The first historical record of what we know as life insurance came from ancient Romans – when Caius Marius, a Roman military leader, created a ‘burial club’ amongst his troops. Other groups followed in its footsteps – these groups were originally made up of soldiers but eventually included all levels of Roman society. Romans believed that if a person was not buried correctly, their spirit would become troubled and wouldn’t be able to pass into the next world.
These superstitious views meant it was really important to hold elaborate ceremonies to give the deceased a good send off. To meet these high standards, citizens would join a ‘burial club’ and contribute money to the club on a monthly basis. If a member died, the club would finance the funeral and sometimes even give the family of the deceased a portion of the money.
The earliest life insurance policy in England came into effect on the June 15, 1583. The policy was on the life of ‘William Gybbons’ who was a salter (someone who treats meat and fish) and was taken out by ‘Richard Martin’. In those days, life insurance policies where underwritten by individuals as opposed to insurance companies, and could be taken out on perfect strangers.
It was also a common practice for people to take out life policies on the rich and famous in the hope that they might benefit if the person died. This provided a legal loophole to what we would call a form of gambling and was rife for over 200 years. One gentleman’s club in the 1770s preferred this type of gambling to any other variety, with a quarter of bets placed on the death of a third party, compared to only 2.5% on horse races.
The first company to specialise in life insurance was the Annuity Association, founded by the Rev. Dr. Assheton on the 4th October 1699. Unfortunately, this company was forced to close its doors 46 years later, owing to bankruptcy.
The world’s oldest surviving mutual insurer is Equitable Life Assurance Society, which was founded in 1762. It pioneered age-based premiums based on mortality rate and created the basic foundations for modern life insurance. Life insurance policies are now subsequently based on its primary framework.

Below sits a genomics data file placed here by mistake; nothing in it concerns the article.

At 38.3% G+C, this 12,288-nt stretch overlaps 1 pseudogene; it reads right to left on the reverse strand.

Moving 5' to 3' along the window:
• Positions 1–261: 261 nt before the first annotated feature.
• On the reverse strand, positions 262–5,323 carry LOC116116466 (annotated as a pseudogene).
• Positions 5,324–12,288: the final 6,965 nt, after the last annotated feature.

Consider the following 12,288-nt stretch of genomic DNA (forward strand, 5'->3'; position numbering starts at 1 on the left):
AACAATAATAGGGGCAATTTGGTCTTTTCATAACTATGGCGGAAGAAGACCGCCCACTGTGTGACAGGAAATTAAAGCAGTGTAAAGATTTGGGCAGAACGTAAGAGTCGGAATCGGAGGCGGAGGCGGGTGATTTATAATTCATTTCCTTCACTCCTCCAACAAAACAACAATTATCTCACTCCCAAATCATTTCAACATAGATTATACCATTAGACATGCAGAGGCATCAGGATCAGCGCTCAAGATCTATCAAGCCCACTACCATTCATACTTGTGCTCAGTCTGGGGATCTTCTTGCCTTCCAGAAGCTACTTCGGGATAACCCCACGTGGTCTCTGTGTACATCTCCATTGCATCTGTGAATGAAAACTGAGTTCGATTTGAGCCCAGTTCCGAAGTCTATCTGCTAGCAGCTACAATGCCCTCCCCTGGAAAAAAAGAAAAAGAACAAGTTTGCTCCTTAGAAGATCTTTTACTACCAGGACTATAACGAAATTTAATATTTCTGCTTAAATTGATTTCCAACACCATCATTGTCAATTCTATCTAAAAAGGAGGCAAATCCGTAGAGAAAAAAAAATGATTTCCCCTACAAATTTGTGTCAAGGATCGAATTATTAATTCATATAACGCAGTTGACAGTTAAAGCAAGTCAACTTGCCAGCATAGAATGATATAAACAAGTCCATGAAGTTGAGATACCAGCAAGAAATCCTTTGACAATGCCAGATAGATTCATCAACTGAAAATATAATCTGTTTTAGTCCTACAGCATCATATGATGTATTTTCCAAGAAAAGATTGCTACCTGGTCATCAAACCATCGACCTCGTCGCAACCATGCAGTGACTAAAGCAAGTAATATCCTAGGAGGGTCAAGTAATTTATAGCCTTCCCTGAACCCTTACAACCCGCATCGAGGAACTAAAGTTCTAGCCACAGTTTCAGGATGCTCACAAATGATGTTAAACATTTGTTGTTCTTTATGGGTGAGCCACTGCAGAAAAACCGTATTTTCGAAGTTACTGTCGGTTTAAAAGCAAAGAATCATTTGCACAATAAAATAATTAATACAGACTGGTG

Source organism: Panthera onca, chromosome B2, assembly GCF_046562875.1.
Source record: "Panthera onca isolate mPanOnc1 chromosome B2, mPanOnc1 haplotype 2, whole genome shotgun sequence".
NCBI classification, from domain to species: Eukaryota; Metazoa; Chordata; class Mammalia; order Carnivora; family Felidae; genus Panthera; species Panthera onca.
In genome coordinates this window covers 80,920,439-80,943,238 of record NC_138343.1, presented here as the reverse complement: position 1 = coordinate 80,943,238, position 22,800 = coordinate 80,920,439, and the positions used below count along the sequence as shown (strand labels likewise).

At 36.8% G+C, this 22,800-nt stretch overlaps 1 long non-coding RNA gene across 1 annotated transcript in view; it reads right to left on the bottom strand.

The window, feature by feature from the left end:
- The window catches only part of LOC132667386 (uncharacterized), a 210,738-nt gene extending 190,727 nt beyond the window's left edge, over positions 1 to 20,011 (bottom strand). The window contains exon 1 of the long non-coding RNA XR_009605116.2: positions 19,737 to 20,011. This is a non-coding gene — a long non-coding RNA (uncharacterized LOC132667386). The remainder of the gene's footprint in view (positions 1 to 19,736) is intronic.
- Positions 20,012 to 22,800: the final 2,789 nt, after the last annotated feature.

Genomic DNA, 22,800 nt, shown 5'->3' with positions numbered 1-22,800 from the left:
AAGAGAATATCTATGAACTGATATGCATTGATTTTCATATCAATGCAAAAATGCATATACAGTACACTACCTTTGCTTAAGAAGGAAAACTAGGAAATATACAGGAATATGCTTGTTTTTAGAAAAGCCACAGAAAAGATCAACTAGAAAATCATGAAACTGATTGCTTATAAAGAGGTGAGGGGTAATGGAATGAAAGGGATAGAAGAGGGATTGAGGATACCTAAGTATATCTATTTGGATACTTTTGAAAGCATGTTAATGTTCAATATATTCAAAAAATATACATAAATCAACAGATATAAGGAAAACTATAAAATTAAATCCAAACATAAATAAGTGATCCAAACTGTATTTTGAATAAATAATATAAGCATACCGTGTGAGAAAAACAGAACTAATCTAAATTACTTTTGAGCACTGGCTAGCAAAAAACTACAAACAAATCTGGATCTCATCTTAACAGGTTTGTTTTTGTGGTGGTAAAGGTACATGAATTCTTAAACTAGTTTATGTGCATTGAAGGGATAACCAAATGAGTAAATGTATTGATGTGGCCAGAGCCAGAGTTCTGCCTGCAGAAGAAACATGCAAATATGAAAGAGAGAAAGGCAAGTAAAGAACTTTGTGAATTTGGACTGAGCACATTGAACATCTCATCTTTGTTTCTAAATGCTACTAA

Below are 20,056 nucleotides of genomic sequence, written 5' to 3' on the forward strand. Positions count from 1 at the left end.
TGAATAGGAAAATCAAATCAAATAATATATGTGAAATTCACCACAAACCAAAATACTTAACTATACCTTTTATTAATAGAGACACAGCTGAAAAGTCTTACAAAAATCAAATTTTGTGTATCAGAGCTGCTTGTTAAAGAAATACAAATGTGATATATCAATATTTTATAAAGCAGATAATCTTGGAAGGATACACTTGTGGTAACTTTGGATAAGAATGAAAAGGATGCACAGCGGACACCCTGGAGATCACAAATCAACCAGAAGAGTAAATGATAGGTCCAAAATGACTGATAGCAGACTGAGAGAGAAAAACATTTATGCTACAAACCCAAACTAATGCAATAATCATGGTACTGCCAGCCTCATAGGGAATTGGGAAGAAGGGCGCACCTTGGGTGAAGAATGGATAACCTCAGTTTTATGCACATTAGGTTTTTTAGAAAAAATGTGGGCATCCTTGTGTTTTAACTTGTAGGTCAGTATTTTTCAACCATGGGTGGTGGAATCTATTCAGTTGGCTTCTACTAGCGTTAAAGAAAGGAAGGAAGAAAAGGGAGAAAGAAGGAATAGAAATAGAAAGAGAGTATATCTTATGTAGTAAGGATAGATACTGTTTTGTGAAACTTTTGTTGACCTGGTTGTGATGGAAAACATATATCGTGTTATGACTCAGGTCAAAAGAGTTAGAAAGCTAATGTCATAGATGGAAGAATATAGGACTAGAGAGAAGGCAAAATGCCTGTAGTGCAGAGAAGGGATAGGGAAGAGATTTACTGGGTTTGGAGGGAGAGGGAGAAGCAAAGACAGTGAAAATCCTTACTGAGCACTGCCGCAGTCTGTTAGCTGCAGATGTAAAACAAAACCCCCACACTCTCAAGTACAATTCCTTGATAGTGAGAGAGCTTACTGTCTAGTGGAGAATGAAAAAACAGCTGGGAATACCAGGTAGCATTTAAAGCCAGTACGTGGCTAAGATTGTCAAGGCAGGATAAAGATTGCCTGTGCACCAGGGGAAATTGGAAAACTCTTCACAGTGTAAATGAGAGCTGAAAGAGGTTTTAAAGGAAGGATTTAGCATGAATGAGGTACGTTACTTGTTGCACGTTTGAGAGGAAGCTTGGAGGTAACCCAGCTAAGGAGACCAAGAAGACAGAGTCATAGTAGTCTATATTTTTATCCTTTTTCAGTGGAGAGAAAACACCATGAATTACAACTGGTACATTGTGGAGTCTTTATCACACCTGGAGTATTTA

The Life Assurance Act 1774 was an act of the Parliament of Great Britain. The Act prevented the abuse of the life insurance system by requiring claimants to have a legitimate financial interest in the life of the insured. It was extended to Ireland by the Life Insurance (Ireland) Act 1866, and is still in force.
Today the life insurance industry is a highly competitive marketplace and is much more diversified to provide for individuals needs; offering products such as term insurance and over 50s life insurance. Whilst times have changed and protection is no longer focused around preventing miserable ghosts or used as a form of gambling, the fundamental ideals of protecting against risk and adversity are still rooted in today’s life insurance policies.
Note: Whilst we take care to ensure Hub content is accurate at the time of publication, individual circumstances can differ so please don’t rely on it when making financial decisions. OneFamily do not provide advice so it may be worth speaking to an independent financial advisor about your own circumstances.